Last December, The Phoenix reported Loyola would release a survey early in the spring 2017 semester to gauge the community’s experience with what Loyola classifies as gender-based misconduct.
That was according to Title IX coordinator Tom Kelly, whose department handles gender-based misconduct reports. This includes sexual assault, sexual harassment, sexual misconduct, relationship violence and stalking.
The email survey would ask Loyola students, faculty and staff if they have ever experienced gender-based misconduct. Kelly also said the survey would ask questions about how the community thinks Loyola handles reports of gender-based misconduct.
But now we’re entering the last full month of school, and there’s still no sign of a survey. Meanwhile, several attempts to contact the Title IX office about an updated release date have gone unanswered.
At first glance, the survey might sound trivial. It could possibly end up being one of the many Loyola emails students overlook in their inboxes.
But, at other universities, surveys like this one have proven to be a crucial first step in addressing sexual assault, and other related crimes, on their campuses.
After all, you can’t fix a problem unless you know it’s happening.
Yes, Loyola has some idea of how many gender-based misconduct incidents happen on campus from the number of cases reported to Campus Safety or the Title IX office.
But those are only the reported ones.
An anonymous survey like this allows people who didn’t file a report the chance to share their story, giving Loyola a better understanding of gender-based misconduct issues are on campus.
In the fall of 2015, the Association of American Universities conducted similar surveys at 27 schools, and found that nearly 12 percent of students reported experiencing unwanted sexual contact.
Since then, more colleges — including Jesuit institutions such as Fordham, Georgetown and Rockhurst Universities — have conducted sexual assault surveys.
At Fordham, 6 percent of respondents said they had experienced unwanted sexual contact by someone using force or threat, and 7 percent said they experienced unwanted sexual contact when they were not able to give consent or stop what was happening.
Last semester, Loyola’s Title IX office received 76 total reports of gender-based misconduct. That was 27 more reports than the office received during the fall 2015 semester, and only eight less than were reported during the entire 2015-16 academic year.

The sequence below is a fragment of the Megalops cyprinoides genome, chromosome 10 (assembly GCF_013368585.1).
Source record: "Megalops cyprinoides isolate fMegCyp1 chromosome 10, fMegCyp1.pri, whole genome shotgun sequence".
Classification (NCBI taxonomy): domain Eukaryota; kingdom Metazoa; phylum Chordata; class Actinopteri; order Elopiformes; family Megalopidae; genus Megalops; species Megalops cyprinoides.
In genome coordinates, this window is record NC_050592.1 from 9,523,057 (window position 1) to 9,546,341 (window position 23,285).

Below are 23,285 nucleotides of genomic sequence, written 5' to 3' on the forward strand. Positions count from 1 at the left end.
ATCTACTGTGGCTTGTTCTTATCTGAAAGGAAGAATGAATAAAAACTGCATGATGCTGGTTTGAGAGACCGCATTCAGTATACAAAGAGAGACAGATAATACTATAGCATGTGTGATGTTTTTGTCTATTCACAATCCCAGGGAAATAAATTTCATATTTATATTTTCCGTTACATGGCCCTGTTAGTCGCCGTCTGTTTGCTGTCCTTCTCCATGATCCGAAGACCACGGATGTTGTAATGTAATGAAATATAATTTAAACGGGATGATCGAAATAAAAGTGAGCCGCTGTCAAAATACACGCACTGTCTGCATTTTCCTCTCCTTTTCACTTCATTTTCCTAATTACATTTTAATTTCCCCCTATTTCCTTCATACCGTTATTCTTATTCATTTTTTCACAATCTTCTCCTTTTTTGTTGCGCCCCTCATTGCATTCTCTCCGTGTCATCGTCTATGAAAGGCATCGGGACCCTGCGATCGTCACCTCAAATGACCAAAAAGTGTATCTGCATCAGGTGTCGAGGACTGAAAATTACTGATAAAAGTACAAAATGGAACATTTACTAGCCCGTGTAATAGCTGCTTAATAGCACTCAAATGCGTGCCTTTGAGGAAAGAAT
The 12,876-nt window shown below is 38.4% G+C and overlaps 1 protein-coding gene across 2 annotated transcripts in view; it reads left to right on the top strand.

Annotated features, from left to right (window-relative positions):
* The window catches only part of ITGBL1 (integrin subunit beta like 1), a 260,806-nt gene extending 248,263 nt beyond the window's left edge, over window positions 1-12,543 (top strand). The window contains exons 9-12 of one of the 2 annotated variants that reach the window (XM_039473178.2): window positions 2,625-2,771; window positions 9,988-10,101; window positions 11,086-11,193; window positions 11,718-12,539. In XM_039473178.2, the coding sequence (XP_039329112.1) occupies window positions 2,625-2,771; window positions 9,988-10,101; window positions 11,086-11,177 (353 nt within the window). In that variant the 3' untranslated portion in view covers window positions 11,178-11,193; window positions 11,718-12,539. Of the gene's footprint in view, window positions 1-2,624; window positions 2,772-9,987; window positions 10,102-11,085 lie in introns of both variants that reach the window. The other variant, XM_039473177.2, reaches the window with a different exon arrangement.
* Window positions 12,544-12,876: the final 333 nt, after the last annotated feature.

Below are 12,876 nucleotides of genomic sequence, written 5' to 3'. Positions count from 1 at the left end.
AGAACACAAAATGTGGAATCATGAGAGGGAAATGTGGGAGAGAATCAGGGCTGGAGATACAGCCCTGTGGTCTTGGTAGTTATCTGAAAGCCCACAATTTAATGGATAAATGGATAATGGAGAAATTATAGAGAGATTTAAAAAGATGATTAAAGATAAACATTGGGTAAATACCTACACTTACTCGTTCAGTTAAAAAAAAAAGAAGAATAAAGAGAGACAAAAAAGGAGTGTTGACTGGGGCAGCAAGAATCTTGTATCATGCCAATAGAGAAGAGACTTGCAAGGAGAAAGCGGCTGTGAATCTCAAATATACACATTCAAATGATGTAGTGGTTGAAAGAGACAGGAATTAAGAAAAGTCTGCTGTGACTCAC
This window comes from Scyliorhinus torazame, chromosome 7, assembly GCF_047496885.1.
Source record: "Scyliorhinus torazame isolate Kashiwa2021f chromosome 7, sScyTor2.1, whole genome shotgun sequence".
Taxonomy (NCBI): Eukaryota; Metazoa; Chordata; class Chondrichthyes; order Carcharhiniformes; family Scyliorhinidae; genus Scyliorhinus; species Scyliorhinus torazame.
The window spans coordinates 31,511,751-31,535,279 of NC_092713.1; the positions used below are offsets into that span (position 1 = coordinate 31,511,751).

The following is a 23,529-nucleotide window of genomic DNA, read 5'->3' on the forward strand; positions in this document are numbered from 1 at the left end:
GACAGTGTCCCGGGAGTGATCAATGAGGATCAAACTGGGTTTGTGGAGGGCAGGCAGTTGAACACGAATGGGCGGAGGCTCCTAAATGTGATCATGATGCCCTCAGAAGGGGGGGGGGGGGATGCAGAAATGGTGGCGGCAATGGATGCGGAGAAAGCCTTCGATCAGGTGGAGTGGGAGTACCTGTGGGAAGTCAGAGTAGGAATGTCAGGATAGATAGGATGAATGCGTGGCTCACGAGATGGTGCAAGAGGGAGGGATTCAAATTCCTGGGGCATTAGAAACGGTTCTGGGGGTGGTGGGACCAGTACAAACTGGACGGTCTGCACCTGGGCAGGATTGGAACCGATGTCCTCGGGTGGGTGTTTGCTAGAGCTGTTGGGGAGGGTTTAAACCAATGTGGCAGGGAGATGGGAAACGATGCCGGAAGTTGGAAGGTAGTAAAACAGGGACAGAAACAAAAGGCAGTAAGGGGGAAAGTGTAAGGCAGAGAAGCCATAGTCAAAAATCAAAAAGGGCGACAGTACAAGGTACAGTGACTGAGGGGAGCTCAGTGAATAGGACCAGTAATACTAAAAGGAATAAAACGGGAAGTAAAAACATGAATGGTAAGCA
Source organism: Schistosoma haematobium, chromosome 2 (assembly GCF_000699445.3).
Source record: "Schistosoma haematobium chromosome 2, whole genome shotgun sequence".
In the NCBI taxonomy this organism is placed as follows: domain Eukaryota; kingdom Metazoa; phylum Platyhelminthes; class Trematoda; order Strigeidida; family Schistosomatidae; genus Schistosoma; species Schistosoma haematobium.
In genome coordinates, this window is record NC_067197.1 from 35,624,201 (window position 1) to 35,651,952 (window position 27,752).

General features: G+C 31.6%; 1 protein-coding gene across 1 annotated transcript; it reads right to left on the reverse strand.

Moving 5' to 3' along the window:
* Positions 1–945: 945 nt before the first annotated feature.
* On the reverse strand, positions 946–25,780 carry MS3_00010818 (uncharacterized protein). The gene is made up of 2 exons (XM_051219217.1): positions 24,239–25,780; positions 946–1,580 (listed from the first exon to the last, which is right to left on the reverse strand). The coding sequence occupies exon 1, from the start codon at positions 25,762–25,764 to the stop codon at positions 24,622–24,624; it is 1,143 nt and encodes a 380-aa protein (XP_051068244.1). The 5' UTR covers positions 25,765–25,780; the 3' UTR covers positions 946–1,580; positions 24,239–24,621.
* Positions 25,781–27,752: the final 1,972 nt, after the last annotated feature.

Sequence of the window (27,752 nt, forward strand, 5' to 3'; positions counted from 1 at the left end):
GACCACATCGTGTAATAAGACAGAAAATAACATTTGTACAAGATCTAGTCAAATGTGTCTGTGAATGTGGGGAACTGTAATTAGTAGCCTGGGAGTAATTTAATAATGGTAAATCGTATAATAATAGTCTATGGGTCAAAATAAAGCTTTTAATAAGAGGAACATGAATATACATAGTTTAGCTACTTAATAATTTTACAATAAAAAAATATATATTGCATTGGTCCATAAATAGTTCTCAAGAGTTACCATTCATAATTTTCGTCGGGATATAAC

Of those reports, 26 were sexual assaults. Eight of those reports were for incidents that happened last semester, while seven did not have specific dates and 11 occurred prior to the fall 2016 semester.
Of the eight that happened that semester, six were included in the Campus Safety police logs.
This semester, only one report of sexual assault has been included in the logs.
But clearly, that’s not an accurate view of sexual assault on campus.
Not every sexual assault report is filed with Campus Safety. Whether or not a report is, depends on what the person filing the report wants to do. But that’s only if a survivor decides to
file a report in the first place.
It’s not a question of whether or not sexual assault, and other gender-based misconduct incidents, are an issue at Loyola. It’s a question of how big that problem is and this survey could help develop an answer to that.
But, we’re running out of time.
Any student or professor on campus could tell you we’re about to enter the most hectic time of the semester.
Adding to finals and term papers, soon the Student Government of Loyola Chicago ballots will be emailed and it’s only a matter of time before everyone’s inboxes become inundated with end- of-the-semester course evaluations.
A survey this important deserves everyone’s time and full attention. But in these final weeks of the semester, both of those will become very limited.
The White House Task Force to Protect Students from Sexual Assault says most universities reach their goal sample size after the survey has been live for 28 days, but recommends at least a full month. As of March 29, there are only 20 days of school left for the spring semester.
So it would appear we’ve run out of time.
Loyola has said time and time again that addressing sexual assault and other gender-based misconduct incidents is a priority. But until a survey is released, it’s a priority we can’t start to address.